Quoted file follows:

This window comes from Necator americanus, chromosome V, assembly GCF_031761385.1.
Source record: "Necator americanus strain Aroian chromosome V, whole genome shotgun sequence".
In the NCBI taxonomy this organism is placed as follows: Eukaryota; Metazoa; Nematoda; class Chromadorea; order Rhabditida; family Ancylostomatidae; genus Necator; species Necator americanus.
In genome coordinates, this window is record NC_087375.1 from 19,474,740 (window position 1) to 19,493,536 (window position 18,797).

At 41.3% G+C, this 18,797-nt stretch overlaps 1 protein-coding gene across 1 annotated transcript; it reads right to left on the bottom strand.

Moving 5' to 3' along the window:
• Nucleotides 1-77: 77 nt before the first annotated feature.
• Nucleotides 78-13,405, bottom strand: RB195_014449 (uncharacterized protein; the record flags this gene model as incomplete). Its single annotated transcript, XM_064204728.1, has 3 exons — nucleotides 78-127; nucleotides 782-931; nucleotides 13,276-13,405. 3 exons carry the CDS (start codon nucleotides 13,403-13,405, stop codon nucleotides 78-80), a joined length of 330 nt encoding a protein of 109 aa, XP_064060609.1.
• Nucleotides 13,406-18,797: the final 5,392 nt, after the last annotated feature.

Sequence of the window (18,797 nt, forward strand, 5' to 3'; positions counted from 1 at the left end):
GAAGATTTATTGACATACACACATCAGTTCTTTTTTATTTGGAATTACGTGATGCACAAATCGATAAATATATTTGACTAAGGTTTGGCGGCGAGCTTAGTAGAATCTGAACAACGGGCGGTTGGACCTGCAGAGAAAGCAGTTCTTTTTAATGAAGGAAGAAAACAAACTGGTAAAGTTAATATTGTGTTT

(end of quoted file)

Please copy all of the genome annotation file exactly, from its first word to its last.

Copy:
This window comes from Necator americanus, chromosome V, assembly GCF_031761385.1.
Source record: "Necator americanus strain Aroian chromosome V, whole genome shotgun sequence".
In the NCBI taxonomy this organism is placed as follows: Eukaryota; Metazoa; Nematoda; class Chromadorea; order Rhabditida; family Ancylostomatidae; genus Necator; species Necator americanus.
In genome coordinates, this window is record NC_087375.1 from 19,474,740 (window position 1) to 19,493,536 (window position 18,797).

At 41.3% G+C, this 18,797-nt stretch overlaps 1 protein-coding gene across 1 annotated transcript; it reads right to left on the bottom strand.

Moving 5' to 3' along the window:
• Nucleotides 1-77: 77 nt before the first annotated feature.
• Nucleotides 78-13,405, bottom strand: RB195_014449 (uncharacterized protein; the record flags this gene model as incomplete). Its single annotated transcript, XM_064204728.1, has 3 exons — nucleotides 78-127; nucleotides 782-931; nucleotides 13,276-13,405. 3 exons carry the CDS (start codon nucleotides 13,403-13,405, stop codon nucleotides 78-80), a joined length of 330 nt encoding a protein of 109 aa, XP_064060609.1.
• Nucleotides 13,406-18,797: the final 5,392 nt, after the last annotated feature.

Sequence of the window (18,797 nt, forward strand, 5' to 3'; positions counted from 1 at the left end):
GAAGATTTATTGACATACACACATCAGTTCTTTTTTATTTGGAATTACGTGATGCACAAATCGATAAATATATTTGACTAAGGTTTGGCGGCGAGCTTAGTAGAATCTGAACAACGGGCGGTTGGACCTGCAGAGAAAGCAGTTCTTTTTAATGAAGGAAGAAAACAAACTGGTAAAGTTAATATTGTGTTT